God tells Moses that they are not to make any peace treaties of any kind with the people living in the land, calling them "spiritual whores" for sacrificing to other gods. He also forbids them from taking any of their daughters as wives, as they will make the sons of Israel go "whoring after" other Gods.

God then reminds Moses not to forget about celebrating the Feast of Unleavened Bread, and repeats his mantra about every first born male belonging to him. He tells Moses again that the firstborn colt of a donkey may be redeemed by substituting a lamb, but that if one chooses not to redeem it, then its neck must be broken. He adds that no one shall appear before God without a gift.

God now repeats his commandment about the sabbath, and follows it up with his laws about the three annual pilgrimages. God adds that no one will attack or conquer their land while they appear before God, as God will drive out the nations before them and enlarge their boundaries.

God reminds Moses not to use leavened bread in any ritual sacrifices, nor is any of the Passover lamb to be kept for the following day. God also repeats that the people must bring the best of their first crops, and also that a young goat must not be cooked in its mother's milk. God tells Moses to write down these laws (again?) as they will be the terms of the covenant between God and the people of Israel.

Moses was up on the mountain again for forty days and forty nights, in which time he did not either or drink anything. God rewrote the ten commandments on the new tablets and sent Moses back down the mountain. Unbeknown to Moses, his face glowed from being in the presence of God.

Because of the radiant glow upon Moses face, Aaron and the people of Israel were frightened to go any where near him, yet Moses called for Aaron and the leaders of Israel before him. Afterwards all the people of Israel gathered before Moses and he gave them the Ten Commandments.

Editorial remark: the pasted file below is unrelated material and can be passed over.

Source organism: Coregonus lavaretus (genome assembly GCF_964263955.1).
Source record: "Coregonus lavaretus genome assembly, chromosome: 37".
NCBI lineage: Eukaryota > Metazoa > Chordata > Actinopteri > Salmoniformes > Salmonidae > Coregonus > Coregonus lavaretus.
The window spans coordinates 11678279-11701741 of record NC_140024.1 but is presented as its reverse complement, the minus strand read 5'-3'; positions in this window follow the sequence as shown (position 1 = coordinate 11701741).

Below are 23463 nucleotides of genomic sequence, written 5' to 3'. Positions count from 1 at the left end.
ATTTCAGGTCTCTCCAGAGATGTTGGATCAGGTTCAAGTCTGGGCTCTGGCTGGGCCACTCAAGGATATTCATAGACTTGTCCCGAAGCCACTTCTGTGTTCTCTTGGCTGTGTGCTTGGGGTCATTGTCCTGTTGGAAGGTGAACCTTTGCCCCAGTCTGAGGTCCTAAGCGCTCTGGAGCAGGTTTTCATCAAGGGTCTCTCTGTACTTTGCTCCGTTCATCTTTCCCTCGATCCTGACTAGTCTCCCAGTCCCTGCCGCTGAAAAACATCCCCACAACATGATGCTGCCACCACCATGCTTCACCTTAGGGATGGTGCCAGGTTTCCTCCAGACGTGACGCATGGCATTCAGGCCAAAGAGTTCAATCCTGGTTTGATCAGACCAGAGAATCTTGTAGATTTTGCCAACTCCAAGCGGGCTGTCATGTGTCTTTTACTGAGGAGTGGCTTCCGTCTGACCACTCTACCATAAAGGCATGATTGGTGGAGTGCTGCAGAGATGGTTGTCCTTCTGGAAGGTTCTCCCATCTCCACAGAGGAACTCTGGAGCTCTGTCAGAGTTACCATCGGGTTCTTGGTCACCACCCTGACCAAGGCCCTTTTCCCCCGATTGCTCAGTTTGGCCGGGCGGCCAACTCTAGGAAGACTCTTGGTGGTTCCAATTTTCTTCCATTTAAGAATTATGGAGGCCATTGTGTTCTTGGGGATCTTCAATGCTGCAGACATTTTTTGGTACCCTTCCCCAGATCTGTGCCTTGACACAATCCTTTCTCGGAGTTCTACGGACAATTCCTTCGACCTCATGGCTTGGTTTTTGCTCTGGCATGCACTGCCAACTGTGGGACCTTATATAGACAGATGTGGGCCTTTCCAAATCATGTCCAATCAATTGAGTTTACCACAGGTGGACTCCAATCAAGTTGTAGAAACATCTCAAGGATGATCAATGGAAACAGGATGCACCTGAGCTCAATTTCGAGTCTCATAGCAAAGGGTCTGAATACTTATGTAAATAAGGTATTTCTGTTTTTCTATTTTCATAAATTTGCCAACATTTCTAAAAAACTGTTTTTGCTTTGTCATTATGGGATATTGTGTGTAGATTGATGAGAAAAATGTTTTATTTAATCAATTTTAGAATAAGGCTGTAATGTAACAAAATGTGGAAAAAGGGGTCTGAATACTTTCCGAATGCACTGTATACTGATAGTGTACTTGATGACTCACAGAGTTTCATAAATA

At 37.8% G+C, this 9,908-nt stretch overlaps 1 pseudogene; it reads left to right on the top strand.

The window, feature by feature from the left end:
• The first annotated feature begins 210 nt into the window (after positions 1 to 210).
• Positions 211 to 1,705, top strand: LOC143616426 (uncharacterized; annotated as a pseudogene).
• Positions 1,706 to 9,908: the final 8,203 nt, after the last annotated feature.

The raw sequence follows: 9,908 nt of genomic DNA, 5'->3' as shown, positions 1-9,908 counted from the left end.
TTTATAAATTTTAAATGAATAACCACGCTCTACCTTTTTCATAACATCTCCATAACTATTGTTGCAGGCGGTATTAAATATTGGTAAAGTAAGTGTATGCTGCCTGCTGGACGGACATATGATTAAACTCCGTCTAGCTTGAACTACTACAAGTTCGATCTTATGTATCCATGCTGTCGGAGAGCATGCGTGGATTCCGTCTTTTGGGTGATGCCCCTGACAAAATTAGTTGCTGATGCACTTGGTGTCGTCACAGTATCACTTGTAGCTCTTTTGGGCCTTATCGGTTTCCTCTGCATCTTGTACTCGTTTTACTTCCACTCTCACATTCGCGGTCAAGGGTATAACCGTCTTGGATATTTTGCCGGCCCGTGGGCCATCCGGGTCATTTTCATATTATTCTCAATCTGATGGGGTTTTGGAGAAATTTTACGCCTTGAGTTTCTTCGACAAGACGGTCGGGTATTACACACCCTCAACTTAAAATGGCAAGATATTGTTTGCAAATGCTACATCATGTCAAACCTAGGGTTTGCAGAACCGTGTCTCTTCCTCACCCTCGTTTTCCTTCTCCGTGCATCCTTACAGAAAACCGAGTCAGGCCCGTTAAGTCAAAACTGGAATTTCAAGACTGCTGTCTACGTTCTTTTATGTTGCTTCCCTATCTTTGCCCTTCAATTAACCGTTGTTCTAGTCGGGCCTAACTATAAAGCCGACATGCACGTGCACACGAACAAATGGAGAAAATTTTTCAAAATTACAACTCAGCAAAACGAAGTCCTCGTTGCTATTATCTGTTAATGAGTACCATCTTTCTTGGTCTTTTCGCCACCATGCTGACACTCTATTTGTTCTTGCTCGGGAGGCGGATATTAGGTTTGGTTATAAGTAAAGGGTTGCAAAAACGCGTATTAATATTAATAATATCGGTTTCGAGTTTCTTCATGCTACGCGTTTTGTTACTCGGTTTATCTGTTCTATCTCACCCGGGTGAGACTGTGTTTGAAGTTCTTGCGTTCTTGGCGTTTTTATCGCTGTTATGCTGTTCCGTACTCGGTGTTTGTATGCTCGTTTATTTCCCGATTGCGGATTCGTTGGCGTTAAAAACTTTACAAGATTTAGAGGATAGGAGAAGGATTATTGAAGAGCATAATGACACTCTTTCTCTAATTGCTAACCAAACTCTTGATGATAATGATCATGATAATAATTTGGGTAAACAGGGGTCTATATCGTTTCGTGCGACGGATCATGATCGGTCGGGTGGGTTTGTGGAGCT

When Moses finished speaking with the people he placed a veil over his face, which he removed each time he went into the tabernacle to speak directly with God. He would leave the veil off as he passed on the instructions God so that the people would see his face aglow with the glory of God. Afterwards he would put the veil back on until he returned to speak with God again.
Thoughts:God has Moses get two more stone tablets to write the ten commandments on and to replace the ones Moses had broken earlier. He tells Moses to swing by in the morning to pick them up, while warning him that he is to come alone - adding that no one, man or animal is to even go near the mountain.

When Moses arrives, God takes the form of a pillar of clouds and tells Moses about the meaning of his name, Yahweh. He suspiciously describes himself as "merciful", "gracious", and "slow to anger" - which run contrary to what the bible has described so far about God's temperament. Mercy was not shown to the millions (more probably actually billions) of innocent infants, children, and animals drowned in the flood story in Genesis: Chapter 7, nor towards the millions of firstborn sons he killed in Egypt in Exodus: Chapter 11 - these are not examples of "mercy" by any stretch of the imagination.